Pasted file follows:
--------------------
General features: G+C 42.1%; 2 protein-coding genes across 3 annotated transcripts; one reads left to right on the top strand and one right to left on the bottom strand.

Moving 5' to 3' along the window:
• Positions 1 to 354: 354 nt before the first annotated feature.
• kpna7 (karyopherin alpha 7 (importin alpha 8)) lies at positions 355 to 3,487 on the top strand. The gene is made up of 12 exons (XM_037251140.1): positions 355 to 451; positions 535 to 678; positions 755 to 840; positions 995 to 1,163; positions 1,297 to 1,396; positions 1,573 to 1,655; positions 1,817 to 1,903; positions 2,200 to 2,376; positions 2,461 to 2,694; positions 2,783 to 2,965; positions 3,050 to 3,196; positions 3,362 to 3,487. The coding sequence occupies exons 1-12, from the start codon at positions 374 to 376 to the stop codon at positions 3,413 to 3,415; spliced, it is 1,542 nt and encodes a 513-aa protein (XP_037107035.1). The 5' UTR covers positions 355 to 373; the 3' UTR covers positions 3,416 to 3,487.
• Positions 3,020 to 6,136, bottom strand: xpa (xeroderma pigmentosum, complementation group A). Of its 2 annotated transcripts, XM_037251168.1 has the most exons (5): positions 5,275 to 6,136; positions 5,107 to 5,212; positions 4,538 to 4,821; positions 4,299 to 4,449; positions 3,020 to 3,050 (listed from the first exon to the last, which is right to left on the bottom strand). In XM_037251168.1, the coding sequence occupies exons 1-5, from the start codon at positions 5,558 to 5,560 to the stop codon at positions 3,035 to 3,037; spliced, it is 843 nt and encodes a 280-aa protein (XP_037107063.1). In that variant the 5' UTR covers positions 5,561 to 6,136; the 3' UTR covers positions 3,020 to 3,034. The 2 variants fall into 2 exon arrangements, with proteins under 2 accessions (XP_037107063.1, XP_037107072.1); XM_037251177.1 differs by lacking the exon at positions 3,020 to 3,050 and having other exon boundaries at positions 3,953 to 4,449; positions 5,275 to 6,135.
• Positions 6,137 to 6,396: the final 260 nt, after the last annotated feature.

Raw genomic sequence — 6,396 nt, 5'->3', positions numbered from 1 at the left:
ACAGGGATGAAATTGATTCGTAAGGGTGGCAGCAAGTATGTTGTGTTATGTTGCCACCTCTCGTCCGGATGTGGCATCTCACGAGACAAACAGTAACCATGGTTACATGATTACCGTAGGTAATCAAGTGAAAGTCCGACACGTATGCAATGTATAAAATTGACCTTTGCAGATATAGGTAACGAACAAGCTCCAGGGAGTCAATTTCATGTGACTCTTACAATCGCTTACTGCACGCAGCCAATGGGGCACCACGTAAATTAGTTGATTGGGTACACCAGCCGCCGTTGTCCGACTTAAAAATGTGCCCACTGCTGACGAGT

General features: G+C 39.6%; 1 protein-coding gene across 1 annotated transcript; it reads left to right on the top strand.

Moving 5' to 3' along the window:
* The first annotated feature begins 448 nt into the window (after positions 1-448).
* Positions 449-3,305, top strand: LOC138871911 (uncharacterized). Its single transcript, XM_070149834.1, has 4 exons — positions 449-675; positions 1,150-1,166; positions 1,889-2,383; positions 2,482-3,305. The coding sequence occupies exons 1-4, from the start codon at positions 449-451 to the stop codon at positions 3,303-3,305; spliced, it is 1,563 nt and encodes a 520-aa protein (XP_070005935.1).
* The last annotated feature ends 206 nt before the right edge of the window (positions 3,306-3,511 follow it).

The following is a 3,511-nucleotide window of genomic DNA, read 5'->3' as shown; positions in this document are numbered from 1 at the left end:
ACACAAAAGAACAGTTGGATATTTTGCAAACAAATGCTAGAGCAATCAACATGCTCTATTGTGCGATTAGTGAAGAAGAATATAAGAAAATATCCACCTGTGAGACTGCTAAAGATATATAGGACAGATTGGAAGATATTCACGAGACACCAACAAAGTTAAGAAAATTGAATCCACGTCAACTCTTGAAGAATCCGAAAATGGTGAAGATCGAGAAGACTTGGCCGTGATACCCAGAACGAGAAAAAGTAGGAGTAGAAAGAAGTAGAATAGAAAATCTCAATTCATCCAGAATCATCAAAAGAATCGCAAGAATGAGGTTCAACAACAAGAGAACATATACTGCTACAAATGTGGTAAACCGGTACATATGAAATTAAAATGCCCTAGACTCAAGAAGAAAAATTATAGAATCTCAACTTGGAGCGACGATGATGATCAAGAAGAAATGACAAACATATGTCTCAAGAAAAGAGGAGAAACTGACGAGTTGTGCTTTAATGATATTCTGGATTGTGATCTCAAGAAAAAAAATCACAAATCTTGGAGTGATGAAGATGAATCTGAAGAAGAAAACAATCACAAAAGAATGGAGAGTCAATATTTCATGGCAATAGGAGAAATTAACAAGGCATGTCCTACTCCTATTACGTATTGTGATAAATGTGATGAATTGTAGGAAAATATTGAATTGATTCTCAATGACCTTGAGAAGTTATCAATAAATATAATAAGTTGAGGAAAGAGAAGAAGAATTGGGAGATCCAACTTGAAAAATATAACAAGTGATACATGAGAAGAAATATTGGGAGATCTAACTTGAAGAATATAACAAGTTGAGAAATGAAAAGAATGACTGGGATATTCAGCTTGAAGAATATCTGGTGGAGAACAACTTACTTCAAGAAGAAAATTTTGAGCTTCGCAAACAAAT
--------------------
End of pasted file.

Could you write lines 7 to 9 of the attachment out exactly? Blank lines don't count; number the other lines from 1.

Raw genomic sequence — 6,396 nt, 5'->3', positions numbered from 1 at the left:
ACAGGGATGAAATTGATTCGTAAGGGTGGCAGCAAGTATGTTGTGTTATGTTGCCACCTCTCGTCCGGATGTGGCATCTCACGAGACAAACAGTAACCATGGTTACATGATTACCGTAGGTAATCAAGTGAAAGTCCGACACGTATGCAATGTATAAAATTGACCTTTGCAGATATAGGTAACGAACAAGCTCCAGGGAGTCAATTTCATGTGACTCTTACAATCGCTTACTGCACGCAGCCAATGGGGCACCACGTAAATTAGTTGATTGGGTACACCAGCCGCCGTTGTCCGACTTAAAAATGTGCCCACTGCTGACGAGT

General features: G+C 39.6%; 1 protein-coding gene across 1 annotated transcript; it reads left to right on the top strand.